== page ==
Communion season in nineteenth century Ross-Shire
It seems likely that James Ross carried the name Ferintosh to Australia with him because of a profound spiritual experience that he had at Ferintosh Burn in the 1840s when the Reverend Dr John McDonald was the minister at Urquhart, the parish which contained the area known as Ferintosh. Actually, Dr McDonald had ceased being the minister at Urquhart in 1843 when the Free Church of Scotland broke away from the Church of Scotland; he became one of the first Moderators of the Free Church in 1844. He had to move out of the manse at Urquhart and became the minister of the newly built Free Church of Ferintosh. According to Kennedy in his book, The Apostle of the North,
He flitted again to a larger but not more comfortable house, and a third time time to the Free Church manse, where he spent the home share of the last three year years of his life. During the erection of new church, he preached in “the burn,” long celebrated as the place of the great communion gatherings. it was there he preached on the first Sabbath after his return from the Disruption Assembly. His Gaelic text on that day was Gal v.1, from which he preached a most stimulating and cheering sermon. (Kennedy J, The Apostle of the North, p310)
Galatians 5:1 says the following:
It is for freedom that Christ has set us free. Stand firm, then, and do not let yourselves be burdened again by a yoke of slavery.
The Free Church of Ferintosh still stands, with a spectacular view out over the Cromarty Firth to Dingwall. Hamish and I wandered around the churchyard but the doors were locked so we couldn’t look inside.
But it is the Ferintosh Burn that fascinates me, because I suspect that it was there that James Ross’s spirit was brought to life when he was a young man. The communion seasons that are spoken of so often in the literature of the time and which are still a feature of the Free Church of Scotland even today, were the Christian mega-gatherings of the day, like the Billy Graham crusades of the 1950s and 60s and the Christian conferences and conventions of today. Such gathering had many critics in those days but there was much to be said in their defence, as Kennedy observes in his writings:
Great crowds were accustomed to assemble on such occasions. As many as 10,000 people have met on a communion Sabbath, and nearly 2000 communicants have sat at the table of the Lord…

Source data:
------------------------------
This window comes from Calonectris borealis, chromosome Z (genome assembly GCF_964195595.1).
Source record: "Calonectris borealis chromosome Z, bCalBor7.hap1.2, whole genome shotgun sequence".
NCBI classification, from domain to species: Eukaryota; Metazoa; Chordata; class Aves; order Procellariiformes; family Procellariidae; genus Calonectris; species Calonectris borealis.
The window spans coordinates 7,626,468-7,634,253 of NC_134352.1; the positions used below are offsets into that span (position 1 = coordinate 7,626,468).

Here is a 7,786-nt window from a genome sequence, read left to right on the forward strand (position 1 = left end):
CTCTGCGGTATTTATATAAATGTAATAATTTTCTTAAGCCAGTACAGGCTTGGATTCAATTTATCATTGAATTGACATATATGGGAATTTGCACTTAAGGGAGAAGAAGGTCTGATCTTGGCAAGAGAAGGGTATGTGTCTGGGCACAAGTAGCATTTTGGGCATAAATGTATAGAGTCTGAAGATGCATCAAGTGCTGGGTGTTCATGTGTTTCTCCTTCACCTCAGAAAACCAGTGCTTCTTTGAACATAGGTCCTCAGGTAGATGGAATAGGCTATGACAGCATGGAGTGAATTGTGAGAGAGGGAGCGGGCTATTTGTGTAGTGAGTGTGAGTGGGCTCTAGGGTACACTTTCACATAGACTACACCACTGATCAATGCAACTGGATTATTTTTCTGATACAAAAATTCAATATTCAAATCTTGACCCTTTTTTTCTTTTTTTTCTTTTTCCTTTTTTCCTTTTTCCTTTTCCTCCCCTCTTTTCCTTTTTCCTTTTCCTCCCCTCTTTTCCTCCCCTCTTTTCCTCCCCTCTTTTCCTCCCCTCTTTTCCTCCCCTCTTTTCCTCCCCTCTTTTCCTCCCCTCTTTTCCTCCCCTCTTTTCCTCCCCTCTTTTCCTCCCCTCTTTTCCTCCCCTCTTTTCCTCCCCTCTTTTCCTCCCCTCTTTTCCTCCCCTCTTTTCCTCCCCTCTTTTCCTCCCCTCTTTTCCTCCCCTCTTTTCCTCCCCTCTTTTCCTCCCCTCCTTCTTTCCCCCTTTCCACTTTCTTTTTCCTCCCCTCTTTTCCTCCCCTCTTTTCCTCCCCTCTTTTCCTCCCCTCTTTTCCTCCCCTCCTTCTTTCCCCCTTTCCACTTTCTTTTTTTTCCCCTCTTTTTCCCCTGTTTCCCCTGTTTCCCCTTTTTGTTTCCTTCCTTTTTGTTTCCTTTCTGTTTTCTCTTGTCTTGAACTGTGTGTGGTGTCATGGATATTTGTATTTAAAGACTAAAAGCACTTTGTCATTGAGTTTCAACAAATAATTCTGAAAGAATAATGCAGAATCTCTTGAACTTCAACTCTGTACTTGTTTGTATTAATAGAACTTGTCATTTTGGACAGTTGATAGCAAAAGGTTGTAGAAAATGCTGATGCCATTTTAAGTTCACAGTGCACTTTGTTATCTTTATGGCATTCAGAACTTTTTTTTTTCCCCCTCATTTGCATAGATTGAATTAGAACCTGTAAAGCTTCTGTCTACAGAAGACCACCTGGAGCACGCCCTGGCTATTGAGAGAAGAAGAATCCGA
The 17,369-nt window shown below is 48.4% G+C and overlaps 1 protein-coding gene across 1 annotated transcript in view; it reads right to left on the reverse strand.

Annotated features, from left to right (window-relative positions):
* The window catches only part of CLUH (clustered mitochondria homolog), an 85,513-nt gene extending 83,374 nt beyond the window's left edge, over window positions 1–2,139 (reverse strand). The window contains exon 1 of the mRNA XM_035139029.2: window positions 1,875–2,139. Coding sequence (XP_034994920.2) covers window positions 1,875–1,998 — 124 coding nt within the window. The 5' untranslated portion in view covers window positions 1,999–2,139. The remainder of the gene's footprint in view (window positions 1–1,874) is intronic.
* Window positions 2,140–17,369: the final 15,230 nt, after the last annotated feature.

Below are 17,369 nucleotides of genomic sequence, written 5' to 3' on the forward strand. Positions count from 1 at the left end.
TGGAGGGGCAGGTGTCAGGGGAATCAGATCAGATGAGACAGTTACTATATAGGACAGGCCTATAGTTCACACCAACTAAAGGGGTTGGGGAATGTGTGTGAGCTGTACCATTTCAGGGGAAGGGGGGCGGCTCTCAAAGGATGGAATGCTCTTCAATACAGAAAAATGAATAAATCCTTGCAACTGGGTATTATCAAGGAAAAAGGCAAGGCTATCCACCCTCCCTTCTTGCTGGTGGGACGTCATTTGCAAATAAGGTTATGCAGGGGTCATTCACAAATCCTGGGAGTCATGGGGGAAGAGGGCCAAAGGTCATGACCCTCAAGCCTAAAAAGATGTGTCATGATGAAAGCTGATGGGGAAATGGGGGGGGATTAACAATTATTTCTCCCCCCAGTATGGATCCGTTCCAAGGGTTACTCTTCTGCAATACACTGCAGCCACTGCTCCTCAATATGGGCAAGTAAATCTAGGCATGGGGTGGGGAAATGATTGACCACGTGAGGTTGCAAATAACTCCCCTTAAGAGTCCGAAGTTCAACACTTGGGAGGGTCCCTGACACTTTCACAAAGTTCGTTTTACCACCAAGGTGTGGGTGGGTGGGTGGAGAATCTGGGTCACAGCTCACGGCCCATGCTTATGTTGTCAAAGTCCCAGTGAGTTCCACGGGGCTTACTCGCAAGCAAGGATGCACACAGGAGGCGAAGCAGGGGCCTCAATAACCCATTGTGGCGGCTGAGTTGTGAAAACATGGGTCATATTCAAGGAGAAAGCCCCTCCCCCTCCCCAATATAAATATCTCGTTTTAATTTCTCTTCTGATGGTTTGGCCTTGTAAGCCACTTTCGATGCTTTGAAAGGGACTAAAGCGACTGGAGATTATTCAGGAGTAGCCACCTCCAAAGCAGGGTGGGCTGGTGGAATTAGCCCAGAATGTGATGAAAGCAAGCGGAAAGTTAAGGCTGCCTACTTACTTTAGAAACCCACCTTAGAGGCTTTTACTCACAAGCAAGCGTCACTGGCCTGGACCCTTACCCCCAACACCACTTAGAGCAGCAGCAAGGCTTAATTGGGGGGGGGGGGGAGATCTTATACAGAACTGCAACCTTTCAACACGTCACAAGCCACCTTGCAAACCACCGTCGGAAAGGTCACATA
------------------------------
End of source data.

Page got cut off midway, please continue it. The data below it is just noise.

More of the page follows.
There were two great advantages attending these “public communions,” as they were called. An opportunity of fellowship was given by them to Christians from all parts of the country, who would not else have met or known each other on the earth; and the gospel was preached to a great multitude of sinners, by a variety of ministers, amidst the prayers of a great many of God’s people…
But the opportunity which was afforded, on a communion occasion, of hearing all the good ministers of the district, the proofs given of the Lord’s presence with each of them, the effect of a community of profit and enjoyment under their preaching, and the loving fellowship of such seasons, tended in a great degree to bring all these sections more closely together, and to expand their sympathies and hopes.
(Kennedy J,The Days of the Fathers in Ross Shire)
But what happened at the communion season? Here is Kennedy’s description:
A communion season is approaching. It has been timeously announced, that it may be known “far and wide,” and that the praying people may be bearing it on their spirits before the throne of grace. The minister preaches a suitable course of sermons on several preceding Sabbaths. The Lord’s people are stirred up to seek a special manifestation of His power and glory. A few, who propose to seek admission to the Lord’s table, are deeply exercised about the solemn step they contemplate, and faithfully and tenderly are they dealt with by both minister and elders. As the appointed time draws nigh, special meetings for prayer are held, and, with holy solicitude, all the preparatory arrangements are made.